Biology degrees not required

Job offers posted to LinkedIn earlier this year by recruitment agency Dovre noted that observers have the "decision authority to delay or stop a multimillion-dollar seismic activity."

The observations are being made from a moving platform of a ship that's rolling around in an extremely harsh environment.- Ian Jones, faculty of biology, Memorial University

Offers posted by Dovre also showed that university-level biology certification is not required for the position, but said candidates needed experience identifying and observing marine life.

Dovre did not respond to emailed questions from CBC/Radio-Canada.

"It takes years of experience to be able to collect this kind of information in a rigorous, quantitative manner," said biologist Ian Jones of Memorial University in St. John's.

"The observations are being made from a moving platform of a ship that's rolling around in an extremely harsh environment. What is being observed is extremely difficult to observe, interpret and identify."

Ian Jones, a professor in the faculty of biology at Memorial University, says it's difficult to collect data in harsh conditions. (Gary Locke/CBC)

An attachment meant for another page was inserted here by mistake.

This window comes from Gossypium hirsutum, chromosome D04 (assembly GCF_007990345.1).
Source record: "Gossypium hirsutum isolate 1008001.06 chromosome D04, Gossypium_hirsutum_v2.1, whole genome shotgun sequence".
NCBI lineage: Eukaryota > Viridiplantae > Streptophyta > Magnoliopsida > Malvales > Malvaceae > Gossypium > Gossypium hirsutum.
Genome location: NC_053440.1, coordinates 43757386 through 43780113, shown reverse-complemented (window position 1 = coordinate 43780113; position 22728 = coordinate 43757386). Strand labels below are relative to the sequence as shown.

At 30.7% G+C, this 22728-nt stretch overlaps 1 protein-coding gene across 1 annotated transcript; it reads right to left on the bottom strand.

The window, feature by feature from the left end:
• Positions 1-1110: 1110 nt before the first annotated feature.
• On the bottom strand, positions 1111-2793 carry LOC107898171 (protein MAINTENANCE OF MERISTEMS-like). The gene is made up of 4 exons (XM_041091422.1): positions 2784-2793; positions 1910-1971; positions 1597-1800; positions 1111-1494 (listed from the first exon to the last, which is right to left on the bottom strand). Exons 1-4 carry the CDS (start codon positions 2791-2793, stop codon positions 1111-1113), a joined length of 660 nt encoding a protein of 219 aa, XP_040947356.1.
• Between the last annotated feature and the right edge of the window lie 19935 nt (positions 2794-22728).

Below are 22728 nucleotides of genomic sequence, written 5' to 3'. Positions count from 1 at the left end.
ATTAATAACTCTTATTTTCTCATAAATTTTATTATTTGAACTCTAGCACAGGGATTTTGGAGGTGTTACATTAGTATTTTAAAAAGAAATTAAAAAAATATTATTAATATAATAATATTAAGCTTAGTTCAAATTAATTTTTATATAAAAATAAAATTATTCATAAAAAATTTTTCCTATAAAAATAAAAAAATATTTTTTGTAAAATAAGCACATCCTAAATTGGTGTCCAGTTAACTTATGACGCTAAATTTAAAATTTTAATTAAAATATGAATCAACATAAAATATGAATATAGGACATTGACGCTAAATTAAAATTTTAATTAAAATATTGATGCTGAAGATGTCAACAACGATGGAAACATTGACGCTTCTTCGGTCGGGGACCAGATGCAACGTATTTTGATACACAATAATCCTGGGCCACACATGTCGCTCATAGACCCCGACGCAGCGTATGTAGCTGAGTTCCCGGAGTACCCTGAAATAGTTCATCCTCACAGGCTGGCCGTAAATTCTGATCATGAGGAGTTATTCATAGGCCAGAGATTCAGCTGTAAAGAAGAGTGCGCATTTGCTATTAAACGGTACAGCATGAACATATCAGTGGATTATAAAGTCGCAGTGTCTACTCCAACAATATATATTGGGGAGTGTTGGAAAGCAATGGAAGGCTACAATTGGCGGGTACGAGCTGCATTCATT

Ashley Noseworthy, founder and president of Edgewise Environmental, said her courses were never designed to certify elite-level marine observers.

In the absence of any widely available, Newfoundland-specific training for observers — outside certain environmental companies' in-house training — Noseworthy said she hoped to create a standard course on observing marine life in the province's offshore.

"The whole point of my business is to start building up that accreditation and the programs and giving people a basis to start with so that if they don't have that biology background they at least have something."

Previously, many observers went abroad for training, taking courses set up according to the regulatory regimes of other countries. 

Hole in regulations

In its guidelines on seismic work, the Canada-Newfoundland and Labrador Offshore Petroleum Board (C-NLOPB), the province's offshore regulator, explains that designated observers "trained in marine mammal and seabird observations" must follow monitoring protocols set out by Fisheries and Oceans and the Canadian Wildlife Service.

Fisheries and Oceans directives for minimizing the impact of seismic activity on marine mammals do not require any specific training for offshore observers.

"We do not oversee the training and experience of marine mammal observers," a department spokesperson said.